SHIP CLASS: Highflyer-class
SHIPS-IN-CLASS (3): HMS Highflyer; HMS Hermes; HMS Hyacinth
OPERATORS: United Kingdom
PROPULSION: 18 x Belleville boilers with 2 x Triple-expansion steam engines developing 10,000 horsepower to 2 x shafts.
Detailing the development and operational history of the HMS Hermes Protected Cruiser / Seaplane Carrier.
Entry last updated on 4/5/2016.
Authored by Staff Writer. Content ©www.MilitaryFactory.com.
HMS Hermes was ordered in 1897 as a cruiser warship type for the British Royal Navy (RN). Her keel was laid down by Fairfield Shipbuilding & Engineering on April 30th, 1897 and she was launched to sea on April 7th, 1898, her construction being labeled complete on October 5th, 1899. Hermes was pushed into service (after having been decommissioned) at the start of World War 1 (1914-1918) but her career in the conflict came to an abrupt end as she fell victim to a German torpedo during October of 1914.
HMS Hermes made up a third of the three-strong Highflyer-class group of protected cruisers serving the RN from the late 1800s on.
More specifically, HMS Hermes was finished as a "protected" cruiser which implied greater armor protection than a standard cruiser warship of the day. The term generally described the warship as carrying extra armor along her upper and frontal facings of the turrets and also given additional protection over her machinery within the hull. The similar "armored cruisers" of the period carried extra protection at the belt as well (at the expense of speed). HMS Hermes was given up to 3" of armor protection at the deck and 3" at the primary turrets while 6 inches of protection was seen at the conning tower.
As completed, the warship displaced 5,560 tons (long) and held a length of 350 feet with a beam of 54 feet and draught of 21.5 feet. Power came from 18 x Belleville boiler units feeding 2 x 4-cylinder triple-expansion steam engines driving upwards of 10,000 horsepower to 2 x shafts under stern. This arrangement allowed the vessel to achieve up to 20 knots in ideal conditions. The standard crew complement numbered 470 men.
Hermes' profile included a forward- and rear-set mast bookending triple smoke funnels arranged inline amidships. The bridge structure was formed as part of the forward mast and provided generally good views over the bow and to port and starboard. As a cruiser, she was modestly armed through 11 x 6" main guns and 8 x QF 12-poundet (12 cwt) secondary guns. 6 x QF 3-pounder guns (Hotchkiss) were also carried for close-in work and the vessel was fitted with 2 x 18" torpedo tubes - the latter a standard practice for warships of the day.
Once in service, HMS Hermes made the usual stops at various British Caribbean holdings and served the RN for a time as flagship for the North American and West Indies regions. After this it was realized that her propulsion system - namely her boiler units - were temperamental, these were switched out for Babcock & Wilcox sets upon arriving back in British mainland waters. The work completed in Belfast.
From there Hermes formed part of the Channel Fleet until 1905 to which she was then assigned reserve status, decommissioned and docked. In 1906, she was recommissioned and toured the East Indies which lasted until March of 1913 and she was put in reserve once more.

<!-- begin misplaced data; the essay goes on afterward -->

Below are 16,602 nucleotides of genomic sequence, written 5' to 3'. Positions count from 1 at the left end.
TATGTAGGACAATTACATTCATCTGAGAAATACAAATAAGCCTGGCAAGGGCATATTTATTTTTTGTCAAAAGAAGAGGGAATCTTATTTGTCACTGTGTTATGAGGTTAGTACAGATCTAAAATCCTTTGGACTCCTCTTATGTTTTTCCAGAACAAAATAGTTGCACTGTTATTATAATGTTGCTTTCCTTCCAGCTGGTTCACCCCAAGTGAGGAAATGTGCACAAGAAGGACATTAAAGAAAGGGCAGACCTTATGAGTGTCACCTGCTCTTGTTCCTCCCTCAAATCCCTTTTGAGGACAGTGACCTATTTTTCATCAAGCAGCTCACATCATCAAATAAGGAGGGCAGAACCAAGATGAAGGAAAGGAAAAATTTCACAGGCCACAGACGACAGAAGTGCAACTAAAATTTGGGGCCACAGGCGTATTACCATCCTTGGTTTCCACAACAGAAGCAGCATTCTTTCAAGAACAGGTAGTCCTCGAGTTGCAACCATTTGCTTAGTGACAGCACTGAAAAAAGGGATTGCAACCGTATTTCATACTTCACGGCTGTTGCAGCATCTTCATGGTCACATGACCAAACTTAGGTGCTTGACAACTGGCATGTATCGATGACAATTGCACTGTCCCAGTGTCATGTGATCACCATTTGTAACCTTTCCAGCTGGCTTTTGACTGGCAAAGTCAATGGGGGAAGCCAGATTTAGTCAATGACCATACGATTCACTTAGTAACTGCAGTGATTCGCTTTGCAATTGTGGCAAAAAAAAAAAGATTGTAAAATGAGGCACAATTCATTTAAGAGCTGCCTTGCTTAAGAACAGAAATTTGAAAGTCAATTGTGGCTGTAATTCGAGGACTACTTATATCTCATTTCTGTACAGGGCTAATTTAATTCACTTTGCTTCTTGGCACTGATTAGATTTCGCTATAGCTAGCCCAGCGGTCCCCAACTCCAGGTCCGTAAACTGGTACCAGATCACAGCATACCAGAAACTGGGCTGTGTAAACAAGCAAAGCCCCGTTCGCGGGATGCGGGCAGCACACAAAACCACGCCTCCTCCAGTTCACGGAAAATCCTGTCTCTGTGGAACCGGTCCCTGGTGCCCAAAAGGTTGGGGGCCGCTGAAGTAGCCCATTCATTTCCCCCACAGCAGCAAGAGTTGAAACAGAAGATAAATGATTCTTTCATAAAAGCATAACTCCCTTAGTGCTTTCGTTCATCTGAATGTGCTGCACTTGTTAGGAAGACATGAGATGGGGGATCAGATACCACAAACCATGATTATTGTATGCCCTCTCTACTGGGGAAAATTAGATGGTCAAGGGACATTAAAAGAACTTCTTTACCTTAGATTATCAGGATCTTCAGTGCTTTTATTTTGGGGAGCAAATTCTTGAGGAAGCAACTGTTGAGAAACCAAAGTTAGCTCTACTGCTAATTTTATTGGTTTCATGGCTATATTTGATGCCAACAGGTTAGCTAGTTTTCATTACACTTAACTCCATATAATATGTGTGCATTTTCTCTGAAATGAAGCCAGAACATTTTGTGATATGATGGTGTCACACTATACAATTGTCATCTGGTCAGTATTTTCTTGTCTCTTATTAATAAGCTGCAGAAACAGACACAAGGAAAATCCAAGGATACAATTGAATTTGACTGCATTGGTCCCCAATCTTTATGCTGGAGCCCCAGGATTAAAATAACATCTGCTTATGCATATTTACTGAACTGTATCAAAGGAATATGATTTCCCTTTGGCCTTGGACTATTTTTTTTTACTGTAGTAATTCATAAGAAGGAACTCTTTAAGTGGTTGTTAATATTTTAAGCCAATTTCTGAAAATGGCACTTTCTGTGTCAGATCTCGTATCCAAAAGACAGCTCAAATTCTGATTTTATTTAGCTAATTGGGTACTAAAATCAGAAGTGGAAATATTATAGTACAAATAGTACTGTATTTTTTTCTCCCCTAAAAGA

In April of that year, the Royal Navy authorized a major overhaul of the vessel's structure to convert her for trials service as a "seaplane carrier" - serving to test ship-based aircraft launching / recovery and possibly rewriting current British fleet doctrine. As such her forecastle was completely revised to accept a flat platform to serve as the flight deck - this caused the forward main gun mounting to be removed. A simple, canvas-covered hanger was erected to temporarily house ready-to-fly aircraft while a more permanent hangar was installed at the quarterdeck. A derrick lifting system was brought aboard to handle aircraft recovery, the returned seaplane having to set itself alongside the ship. The changes allowed Hermes to field a total of three biplanes.
With the changes in place, HMS Hermes was brought into service once more in May and conducted several stationary aircraft launches. Her first aircraft launching while on-the-move occurred in late July and over two dozen test flights followed into October. At the end of the program Royal Navy authorities were able to capably assess the value of shipborne aircraft and its value to the modern fleet - not only were aircraft able to be carried, launched and retrieved by way of the ship, the aircraft it launched offered a considerable advantages to the fleet once in the air particularly if equipped with proper (and powerful) communications set. Reconnaissance over-the-horizon was enhanced and gunnery accuracy could be further increased. The test phase done, Hermes was decommissioned.
World War came to Europe in the summer of 1914 and pre-war alliances ensured that there were many players participating including Britain. This pressed HMS Hermes back into service on August 31st, 1914and her first actions involved ferrying aircraft from Britain to French soil.
It was on the return trip on October 31st, 1914 that she was torpedoed by U-27, forty-four of her crew being lost in the sinking. The HMS Hermes name was resurrected once more through the 1924 commissioning of HMS Hermes (95) which became the first purpose-designed aircraft carrier. HMS Hermes (R12) then carried the name during the Cold War years for the British Crown until sold off to India (to become INS Viraat (R22)).